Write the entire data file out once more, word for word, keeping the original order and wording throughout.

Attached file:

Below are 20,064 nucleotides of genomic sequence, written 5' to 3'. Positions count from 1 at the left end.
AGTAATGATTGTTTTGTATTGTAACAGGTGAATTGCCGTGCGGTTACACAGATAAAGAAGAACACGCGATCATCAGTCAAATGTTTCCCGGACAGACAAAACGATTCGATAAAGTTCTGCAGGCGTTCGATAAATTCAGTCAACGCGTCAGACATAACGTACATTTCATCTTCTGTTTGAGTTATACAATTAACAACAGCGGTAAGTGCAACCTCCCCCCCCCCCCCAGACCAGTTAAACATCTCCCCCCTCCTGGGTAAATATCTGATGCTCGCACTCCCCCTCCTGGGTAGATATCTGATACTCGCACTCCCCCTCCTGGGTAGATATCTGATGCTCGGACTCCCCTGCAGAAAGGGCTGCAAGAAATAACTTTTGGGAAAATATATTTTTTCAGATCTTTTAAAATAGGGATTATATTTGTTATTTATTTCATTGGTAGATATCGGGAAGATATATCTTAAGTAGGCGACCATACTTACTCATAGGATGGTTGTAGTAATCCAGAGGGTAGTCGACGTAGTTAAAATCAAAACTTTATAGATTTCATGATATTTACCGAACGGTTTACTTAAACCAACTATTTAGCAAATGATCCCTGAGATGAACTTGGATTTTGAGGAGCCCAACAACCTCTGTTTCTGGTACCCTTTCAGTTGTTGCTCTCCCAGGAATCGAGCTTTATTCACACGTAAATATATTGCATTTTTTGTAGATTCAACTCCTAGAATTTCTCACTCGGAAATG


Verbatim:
Below are 20,064 nucleotides of genomic sequence, written 5' to 3'. Positions count from 1 at the left end.
AGTAATGATTGTTTTGTATTGTAACAGGTGAATTGCCGTGCGGTTACACAGATAAAGAAGAACACGCGATCATCAGTCAAATGTTTCCCGGACAGACAAAACGATTCGATAAAGTTCTGCAGGCGTTCGATAAATTCAGTCAACGCGTCAGACATAACGTACATTTCATCTTCTGTTTGAGTTATACAATTAACAACAGCGGTAAGTGCAACCTCCCCCCCCCCCCCAGACCAGTTAAACATCTCCCCCCTCCTGGGTAAATATCTGATGCTCGCACTCCCCCTCCTGGGTAGATATCTGATACTCGCACTCCCCCTCCTGGGTAGATATCTGATGCTCGGACTCCCCTGCAGAAAGGGCTGCAAGAAATAACTTTTGGGAAAATATATTTTTTCAGATCTTTTAAAATAGGGATTATATTTGTTATTTATTTCATTGGTAGATATCGGGAAGATATATCTTAAGTAGGCGACCATACTTACTCATAGGATGGTTGTAGTAATCCAGAGGGTAGTCGACGTAGTTAAAATCAAAACTTTATAGATTTCATGATATTTACCGAACGGTTTACTTAAACCAACTATTTAGCAAATGATCCCTGAGATGAACTTGGATTTTGAGGAGCCCAACAACCTCTGTTTCTGGTACCCTTTCAGTTGTTGCTCTCCCAGGAATCGAGCTTTATTCACACGTAAATATATTGCATTTTTTGTAGATTCAACTCCTAGAATTTCTCACTCGGAAATG